DENVER – Climate change is driving the increase in extreme weather and is caused by humans, and America has to act now to turn the tide, President Joe Biden said Tuesday at the National Renewable Energy Laboratory in Jefferson County.
“We’ve got to get real about what’s going on. I really mean it – think about it. The only debate is around what we do to confront this crisis, and that shouldn’t even be a debate. We have to invest in being more resilient because of the impacts of climate,” the president said as he pushed his infrastructure bill and the Build Back Better plan.
“The climate change is occurring today, not 10 years from now. And we have to make the investments that slow our contributions to climate change today, not tomorrow. And here’s the good news,” Biden added. “Something that is caused by humans can be solved by humans.”
Biden toured the National Renewable Energy Laboratory, home to the National Wind Technology Center, and got a look at some of the cutting-edge wind, solar, and other renewable energy technologies being developed there.
The Biden administration’s Build Back Better agenda contains plans to move the U.S. to use 100% carbon-free power generation by 2035 and to quickly cut greenhouse gas emissions – two things Colorado officials have also been working to do over the past several years.
The president said the plans would help Denver reach its goal of cutting greenhouse gas emissions by 80%. Colorado’s goal is to move to 100% renewable energy by 2040.
Along with the agenda, Biden was in Colorado as part of a tour of western states to tout the trillion-dollar infrastructure bill backed by his administration, which includes hundreds of millions of dollars that would go toward Colorado’s expansion of its electric vehicle infrastructure and public transportation systems, but which is still awaiting a vote in the House of Representatives.
Biden said the goals set during his vice-presidential tenure for dates to meet in order to slow climate change were out of date and that the real action needed to happen today.
“We don’t have much time. We don’t have much more than 10 years, for real. And this is a decisive decade,” Biden said.
He said that passage of the infrastructure bill would help create 800,000 jobs across the country for skilled and unskilled workers, including union jobs, and that the Build Back Better plan would bolster tax credits for solar farm construction and shorten the time by which solar panels on homes would pay for themselves. He also touted the creation of a Civilian Climate Corps and a push to get half of new cars that are manufactured by 2030 to be electric.
Biden also spoke about the flooding at the burn scar from the Grizzly Creek Fire and ongoing threats to Colorado and western states because of climate change. He was in California and Idaho Monday, at the National Interagency Fire Center in Boise, to discuss wildfire mitigation.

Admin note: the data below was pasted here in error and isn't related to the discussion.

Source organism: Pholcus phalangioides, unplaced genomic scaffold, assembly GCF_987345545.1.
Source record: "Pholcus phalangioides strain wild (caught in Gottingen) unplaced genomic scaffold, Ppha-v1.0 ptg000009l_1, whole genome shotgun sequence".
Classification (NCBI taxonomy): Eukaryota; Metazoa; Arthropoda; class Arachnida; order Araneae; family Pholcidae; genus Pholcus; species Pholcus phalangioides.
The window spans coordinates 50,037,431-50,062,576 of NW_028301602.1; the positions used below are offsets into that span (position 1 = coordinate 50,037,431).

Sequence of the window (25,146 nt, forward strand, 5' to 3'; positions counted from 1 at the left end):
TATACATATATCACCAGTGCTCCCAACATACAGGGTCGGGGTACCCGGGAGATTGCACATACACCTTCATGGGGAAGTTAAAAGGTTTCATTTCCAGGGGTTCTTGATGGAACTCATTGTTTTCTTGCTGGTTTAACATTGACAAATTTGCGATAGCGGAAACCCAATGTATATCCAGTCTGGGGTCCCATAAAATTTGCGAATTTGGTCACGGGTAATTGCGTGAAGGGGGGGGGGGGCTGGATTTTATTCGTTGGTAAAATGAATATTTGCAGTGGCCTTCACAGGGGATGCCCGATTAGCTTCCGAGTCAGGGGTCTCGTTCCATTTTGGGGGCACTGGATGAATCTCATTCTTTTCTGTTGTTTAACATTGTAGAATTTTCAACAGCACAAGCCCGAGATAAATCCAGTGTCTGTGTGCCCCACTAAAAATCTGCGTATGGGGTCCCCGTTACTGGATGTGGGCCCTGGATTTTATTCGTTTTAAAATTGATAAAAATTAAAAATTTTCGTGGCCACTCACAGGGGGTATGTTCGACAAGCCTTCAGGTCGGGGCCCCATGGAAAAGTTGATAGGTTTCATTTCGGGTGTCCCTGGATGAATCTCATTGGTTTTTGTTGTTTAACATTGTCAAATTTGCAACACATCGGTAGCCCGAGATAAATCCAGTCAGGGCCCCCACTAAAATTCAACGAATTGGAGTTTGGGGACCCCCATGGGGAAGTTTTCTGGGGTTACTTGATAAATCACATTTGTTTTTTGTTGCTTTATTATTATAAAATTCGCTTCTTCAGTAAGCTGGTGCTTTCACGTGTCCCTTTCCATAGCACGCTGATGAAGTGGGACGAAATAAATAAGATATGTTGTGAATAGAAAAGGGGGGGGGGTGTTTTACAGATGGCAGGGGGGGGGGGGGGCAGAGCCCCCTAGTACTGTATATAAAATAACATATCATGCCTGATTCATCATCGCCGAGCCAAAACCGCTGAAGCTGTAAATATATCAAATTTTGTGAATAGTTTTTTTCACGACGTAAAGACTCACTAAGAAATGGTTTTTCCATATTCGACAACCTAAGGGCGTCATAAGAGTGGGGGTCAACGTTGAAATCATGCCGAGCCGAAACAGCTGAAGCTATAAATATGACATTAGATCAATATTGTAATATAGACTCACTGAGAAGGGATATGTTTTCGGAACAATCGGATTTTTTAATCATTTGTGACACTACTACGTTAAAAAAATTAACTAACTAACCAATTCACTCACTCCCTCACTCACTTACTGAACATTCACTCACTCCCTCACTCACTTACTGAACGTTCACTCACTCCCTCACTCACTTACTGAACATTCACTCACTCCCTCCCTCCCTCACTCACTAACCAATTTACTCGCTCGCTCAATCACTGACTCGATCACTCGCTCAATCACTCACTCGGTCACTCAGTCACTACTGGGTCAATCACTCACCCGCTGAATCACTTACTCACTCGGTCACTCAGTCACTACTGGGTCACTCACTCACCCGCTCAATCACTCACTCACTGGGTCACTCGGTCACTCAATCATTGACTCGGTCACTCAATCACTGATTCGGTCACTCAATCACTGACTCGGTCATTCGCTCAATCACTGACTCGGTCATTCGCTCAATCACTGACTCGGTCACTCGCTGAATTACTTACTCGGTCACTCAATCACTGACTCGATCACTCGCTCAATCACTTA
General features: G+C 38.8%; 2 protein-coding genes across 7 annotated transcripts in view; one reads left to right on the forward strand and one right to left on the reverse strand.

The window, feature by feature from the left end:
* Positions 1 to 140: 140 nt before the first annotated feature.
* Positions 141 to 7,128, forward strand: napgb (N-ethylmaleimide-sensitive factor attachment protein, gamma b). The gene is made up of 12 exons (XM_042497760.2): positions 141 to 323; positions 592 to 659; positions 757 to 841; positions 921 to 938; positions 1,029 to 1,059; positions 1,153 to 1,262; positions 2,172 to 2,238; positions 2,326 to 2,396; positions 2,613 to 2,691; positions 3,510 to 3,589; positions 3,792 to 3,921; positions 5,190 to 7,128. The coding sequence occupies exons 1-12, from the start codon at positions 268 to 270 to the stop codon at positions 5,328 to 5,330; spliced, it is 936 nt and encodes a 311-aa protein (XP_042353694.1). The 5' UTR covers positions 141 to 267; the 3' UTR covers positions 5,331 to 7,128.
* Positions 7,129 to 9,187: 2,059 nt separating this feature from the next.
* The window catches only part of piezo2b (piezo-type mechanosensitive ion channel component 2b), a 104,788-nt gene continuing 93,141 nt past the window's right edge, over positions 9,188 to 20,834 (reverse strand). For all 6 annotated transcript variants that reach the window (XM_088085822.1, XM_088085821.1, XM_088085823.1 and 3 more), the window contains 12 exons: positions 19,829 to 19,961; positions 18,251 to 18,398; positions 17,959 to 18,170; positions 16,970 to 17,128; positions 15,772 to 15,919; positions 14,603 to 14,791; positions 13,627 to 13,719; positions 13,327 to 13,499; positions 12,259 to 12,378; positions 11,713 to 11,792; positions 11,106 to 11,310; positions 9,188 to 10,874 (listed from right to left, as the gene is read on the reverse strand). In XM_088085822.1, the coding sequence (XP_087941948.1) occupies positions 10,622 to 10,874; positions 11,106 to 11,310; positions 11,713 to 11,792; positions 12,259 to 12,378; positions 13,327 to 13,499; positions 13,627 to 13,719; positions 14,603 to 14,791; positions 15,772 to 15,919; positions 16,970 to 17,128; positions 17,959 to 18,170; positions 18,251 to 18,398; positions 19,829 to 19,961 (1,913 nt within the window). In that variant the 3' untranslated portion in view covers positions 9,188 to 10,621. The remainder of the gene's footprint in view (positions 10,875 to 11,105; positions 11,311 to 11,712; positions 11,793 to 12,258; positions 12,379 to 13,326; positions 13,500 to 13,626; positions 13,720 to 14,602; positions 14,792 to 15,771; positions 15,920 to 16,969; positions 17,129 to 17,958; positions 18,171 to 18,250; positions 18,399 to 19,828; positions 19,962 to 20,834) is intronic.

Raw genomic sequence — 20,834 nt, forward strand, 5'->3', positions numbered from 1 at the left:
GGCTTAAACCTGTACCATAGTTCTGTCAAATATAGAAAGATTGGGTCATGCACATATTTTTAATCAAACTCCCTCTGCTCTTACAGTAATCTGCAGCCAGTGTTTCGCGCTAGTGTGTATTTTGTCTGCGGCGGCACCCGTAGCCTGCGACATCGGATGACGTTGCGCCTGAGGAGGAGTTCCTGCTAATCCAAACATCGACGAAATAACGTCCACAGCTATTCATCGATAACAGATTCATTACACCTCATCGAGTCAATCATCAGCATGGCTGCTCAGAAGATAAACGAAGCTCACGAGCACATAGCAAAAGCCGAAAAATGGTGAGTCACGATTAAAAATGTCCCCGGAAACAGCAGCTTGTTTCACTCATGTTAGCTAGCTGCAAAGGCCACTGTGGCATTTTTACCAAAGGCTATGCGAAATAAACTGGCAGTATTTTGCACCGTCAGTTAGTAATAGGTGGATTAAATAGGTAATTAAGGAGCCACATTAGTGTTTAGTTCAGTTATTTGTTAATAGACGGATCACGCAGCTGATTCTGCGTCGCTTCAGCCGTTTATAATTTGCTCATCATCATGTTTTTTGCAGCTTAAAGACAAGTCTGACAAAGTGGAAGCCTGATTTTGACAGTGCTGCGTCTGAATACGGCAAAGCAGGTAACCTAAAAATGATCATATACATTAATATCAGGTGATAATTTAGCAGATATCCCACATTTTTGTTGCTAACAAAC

“It’s not about red state or blue states. A drought or a fire doesn’t see a property line. It doesn’t give a damn which party you belong to. Disasters aren’t going to stop. That’s the nature of the climate threat. But we know what we have to do. We just need to summon the courage and the creativity to do it,” Biden said.
Several people showed up to protest Biden’s visit Tuesday afternoon, and Colorado Republican Party Chair Kristi Burton Brown said Biden’s administration was spending trillions in “unnecessary” money as it continues to try move its reconciliation spending package and the other plans forward through Congress.
“If he [Biden] wants to visit with the people of Colorado, he should talk to the consumers who are paying more at the gas pump right now – and who don’t understand why he is asking OPEC to increase production, while he and his liberal friends are hurting production and reducing production, here in the United States,” said Rep. Ken Buck, R-Colo., in a statement.
Biden was greeted at Denver International Airport by Gov. Jared Polis and Denver Mayor Michael Hancock and joined along the way by Democratic Reps. Joe Neguse, Ed Perlmutter and Jason Crow.
“Coloradans know that bolder actions must be taken if we’re going to end the costly cycle of destruction brought on by climate change,” Polis said in a statement. “With support from the Biden administration, I am confident that we can address this generational challenge, save consumers money, create jobs, and grow our economy.”
Neguse, who has pushed for the Civilian Climate Corps to be included in the Build Back Better Plan, said he was honored by Biden's visit and support for the program.
“The need for bold, urgent climate action is exactly why we’ve been working to enact the Civilian Climate Corps to put people to work restoring our lands, tackling western wildfires and the climate crisis,” Neguse said in a statement. “I’m grateful to President Biden for renewing his commitment for the program today and look forward to partnering as we ensure this bold idea becomes a reality through the Build Back Better Act.”
Crow has been working with Sen. Michael Bennet to push forward the Outdoor Restoration Partnership Act to create jobs in forest management and watershed protection.
“The science is clear: there is a short window to drastically reduce our emissions and avoid the worst impacts of this crisis,” he said in a statement. “The alternative would be devastating to our planet, and to Colorado. We stand with President Biden and people across Colorado to tackle our climate goals and create a sustainable and inclusive future.”